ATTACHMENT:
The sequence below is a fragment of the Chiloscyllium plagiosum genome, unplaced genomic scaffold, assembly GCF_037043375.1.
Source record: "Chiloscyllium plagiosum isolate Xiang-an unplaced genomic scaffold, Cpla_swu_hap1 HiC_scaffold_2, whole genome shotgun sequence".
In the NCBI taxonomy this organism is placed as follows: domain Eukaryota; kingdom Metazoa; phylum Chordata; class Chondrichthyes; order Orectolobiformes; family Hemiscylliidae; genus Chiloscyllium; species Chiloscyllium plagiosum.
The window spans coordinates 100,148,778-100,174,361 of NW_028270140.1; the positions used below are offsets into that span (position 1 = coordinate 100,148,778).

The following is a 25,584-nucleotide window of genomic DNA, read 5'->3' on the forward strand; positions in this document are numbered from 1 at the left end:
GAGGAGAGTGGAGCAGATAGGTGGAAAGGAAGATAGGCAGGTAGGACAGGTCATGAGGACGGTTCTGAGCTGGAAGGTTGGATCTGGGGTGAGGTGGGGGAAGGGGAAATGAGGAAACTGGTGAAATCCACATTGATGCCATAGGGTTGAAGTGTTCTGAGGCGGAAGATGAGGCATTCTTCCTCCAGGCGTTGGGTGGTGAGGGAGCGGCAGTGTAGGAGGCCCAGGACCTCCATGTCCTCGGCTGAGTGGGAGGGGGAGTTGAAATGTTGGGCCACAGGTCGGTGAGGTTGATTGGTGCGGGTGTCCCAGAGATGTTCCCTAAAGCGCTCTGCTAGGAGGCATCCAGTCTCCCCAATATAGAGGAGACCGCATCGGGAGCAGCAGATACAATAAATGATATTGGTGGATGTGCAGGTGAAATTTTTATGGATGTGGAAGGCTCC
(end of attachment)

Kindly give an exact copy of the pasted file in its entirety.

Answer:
The sequence below is a fragment of the Chiloscyllium plagiosum genome, unplaced genomic scaffold, assembly GCF_037043375.1.
Source record: "Chiloscyllium plagiosum isolate Xiang-an unplaced genomic scaffold, Cpla_swu_hap1 HiC_scaffold_2, whole genome shotgun sequence".
In the NCBI taxonomy this organism is placed as follows: domain Eukaryota; kingdom Metazoa; phylum Chordata; class Chondrichthyes; order Orectolobiformes; family Hemiscylliidae; genus Chiloscyllium; species Chiloscyllium plagiosum.
The window spans coordinates 100,148,778-100,174,361 of NW_028270140.1; the positions used below are offsets into that span (position 1 = coordinate 100,148,778).

The following is a 25,584-nucleotide window of genomic DNA, read 5'->3' on the forward strand; positions in this document are numbered from 1 at the left end:
GAGGAGAGTGGAGCAGATAGGTGGAAAGGAAGATAGGCAGGTAGGACAGGTCATGAGGACGGTTCTGAGCTGGAAGGTTGGATCTGGGGTGAGGTGGGGGAAGGGGAAATGAGGAAACTGGTGAAATCCACATTGATGCCATAGGGTTGAAGTGTTCTGAGGCGGAAGATGAGGCATTCTTCCTCCAGGCGTTGGGTGGTGAGGGAGCGGCAGTGTAGGAGGCCCAGGACCTCCATGTCCTCGGCTGAGTGGGAGGGGGAGTTGAAATGTTGGGCCACAGGTCGGTGAGGTTGATTGGTGCGGGTGTCCCAGAGATGTTCCCTAAAGCGCTCTGCTAGGAGGCATCCAGTCTCCCCAATATAGAGGAGACCGCATCGGGAGCAGCAGATACAATAAATGATATTGGTGGATGTGCAGGTGAAATTTTTATGGATGTGGAAGGCTCC